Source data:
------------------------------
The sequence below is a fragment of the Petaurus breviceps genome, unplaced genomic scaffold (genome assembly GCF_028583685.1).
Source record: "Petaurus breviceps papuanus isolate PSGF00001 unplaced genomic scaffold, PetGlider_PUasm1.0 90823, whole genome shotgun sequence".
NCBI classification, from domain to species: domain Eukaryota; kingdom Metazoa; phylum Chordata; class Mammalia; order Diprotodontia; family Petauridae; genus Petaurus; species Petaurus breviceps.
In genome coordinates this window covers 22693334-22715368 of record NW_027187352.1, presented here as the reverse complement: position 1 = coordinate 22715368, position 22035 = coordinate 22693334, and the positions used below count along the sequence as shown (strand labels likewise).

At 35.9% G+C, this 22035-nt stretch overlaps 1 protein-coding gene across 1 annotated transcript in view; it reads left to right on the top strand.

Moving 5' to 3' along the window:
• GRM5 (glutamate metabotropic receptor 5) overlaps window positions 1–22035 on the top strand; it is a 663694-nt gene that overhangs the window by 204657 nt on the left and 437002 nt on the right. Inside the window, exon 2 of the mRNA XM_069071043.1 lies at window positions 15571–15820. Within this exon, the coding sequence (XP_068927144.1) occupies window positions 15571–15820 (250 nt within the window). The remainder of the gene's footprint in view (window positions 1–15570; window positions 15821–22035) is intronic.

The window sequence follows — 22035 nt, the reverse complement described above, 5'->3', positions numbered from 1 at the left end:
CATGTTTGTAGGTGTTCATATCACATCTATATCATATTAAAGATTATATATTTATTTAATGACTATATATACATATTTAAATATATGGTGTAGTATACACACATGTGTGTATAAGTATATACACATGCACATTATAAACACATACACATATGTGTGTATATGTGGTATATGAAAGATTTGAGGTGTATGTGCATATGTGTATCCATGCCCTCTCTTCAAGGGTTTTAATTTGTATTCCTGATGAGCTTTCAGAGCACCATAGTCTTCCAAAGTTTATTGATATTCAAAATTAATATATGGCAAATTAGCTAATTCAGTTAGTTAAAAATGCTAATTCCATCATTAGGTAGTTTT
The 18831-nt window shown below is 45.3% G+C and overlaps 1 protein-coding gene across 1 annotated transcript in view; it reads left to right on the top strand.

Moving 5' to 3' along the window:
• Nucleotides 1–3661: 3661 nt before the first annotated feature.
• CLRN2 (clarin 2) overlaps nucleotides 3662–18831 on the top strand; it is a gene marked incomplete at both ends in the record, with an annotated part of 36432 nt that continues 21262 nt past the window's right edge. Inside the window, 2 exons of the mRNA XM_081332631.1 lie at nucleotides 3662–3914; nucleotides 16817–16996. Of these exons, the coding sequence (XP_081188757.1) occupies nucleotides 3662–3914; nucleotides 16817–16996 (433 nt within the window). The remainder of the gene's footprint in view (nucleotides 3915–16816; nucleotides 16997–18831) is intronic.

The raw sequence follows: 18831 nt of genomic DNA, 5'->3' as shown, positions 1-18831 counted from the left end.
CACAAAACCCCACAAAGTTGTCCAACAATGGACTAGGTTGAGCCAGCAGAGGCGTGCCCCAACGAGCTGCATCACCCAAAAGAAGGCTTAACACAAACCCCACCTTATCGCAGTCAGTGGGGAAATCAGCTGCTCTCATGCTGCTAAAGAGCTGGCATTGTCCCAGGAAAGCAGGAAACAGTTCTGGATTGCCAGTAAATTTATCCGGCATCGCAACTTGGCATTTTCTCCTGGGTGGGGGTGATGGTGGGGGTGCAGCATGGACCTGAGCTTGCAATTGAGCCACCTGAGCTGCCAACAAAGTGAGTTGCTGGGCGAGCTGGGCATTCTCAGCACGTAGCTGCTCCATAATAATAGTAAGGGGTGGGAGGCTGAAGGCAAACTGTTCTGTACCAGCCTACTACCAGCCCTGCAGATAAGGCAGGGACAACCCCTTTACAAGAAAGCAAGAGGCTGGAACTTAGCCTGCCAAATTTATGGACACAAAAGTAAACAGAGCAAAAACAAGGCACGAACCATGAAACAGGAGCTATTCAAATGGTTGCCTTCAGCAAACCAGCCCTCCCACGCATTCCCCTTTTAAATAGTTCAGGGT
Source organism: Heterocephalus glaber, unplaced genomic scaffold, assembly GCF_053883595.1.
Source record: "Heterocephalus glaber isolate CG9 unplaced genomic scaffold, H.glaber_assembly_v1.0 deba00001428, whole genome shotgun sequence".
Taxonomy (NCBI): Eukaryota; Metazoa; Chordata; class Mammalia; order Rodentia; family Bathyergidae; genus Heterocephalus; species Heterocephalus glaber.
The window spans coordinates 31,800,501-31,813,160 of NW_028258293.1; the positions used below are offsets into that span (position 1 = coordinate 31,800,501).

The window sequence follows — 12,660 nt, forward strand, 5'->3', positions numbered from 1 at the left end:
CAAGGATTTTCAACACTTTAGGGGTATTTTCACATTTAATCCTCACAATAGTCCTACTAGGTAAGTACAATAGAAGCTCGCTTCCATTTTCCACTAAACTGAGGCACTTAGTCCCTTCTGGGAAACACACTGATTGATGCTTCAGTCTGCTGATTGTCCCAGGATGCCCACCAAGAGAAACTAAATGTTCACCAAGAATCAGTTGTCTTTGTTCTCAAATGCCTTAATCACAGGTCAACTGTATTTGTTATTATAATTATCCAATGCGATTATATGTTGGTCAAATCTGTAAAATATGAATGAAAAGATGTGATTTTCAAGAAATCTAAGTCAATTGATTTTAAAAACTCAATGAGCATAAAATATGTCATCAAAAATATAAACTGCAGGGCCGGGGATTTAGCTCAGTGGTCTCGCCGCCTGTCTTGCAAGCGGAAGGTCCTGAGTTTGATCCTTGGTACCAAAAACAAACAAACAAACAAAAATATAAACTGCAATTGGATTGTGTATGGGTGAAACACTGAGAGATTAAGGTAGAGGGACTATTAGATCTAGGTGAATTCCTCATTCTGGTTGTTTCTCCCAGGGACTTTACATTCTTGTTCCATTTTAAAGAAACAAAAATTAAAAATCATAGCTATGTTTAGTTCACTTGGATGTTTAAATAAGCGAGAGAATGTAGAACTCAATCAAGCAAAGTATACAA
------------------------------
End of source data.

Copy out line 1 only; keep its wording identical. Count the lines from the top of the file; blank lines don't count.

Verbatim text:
The sequence below is a fragment of the Petaurus breviceps genome, unplaced genomic scaffold (genome assembly GCF_028583685.1).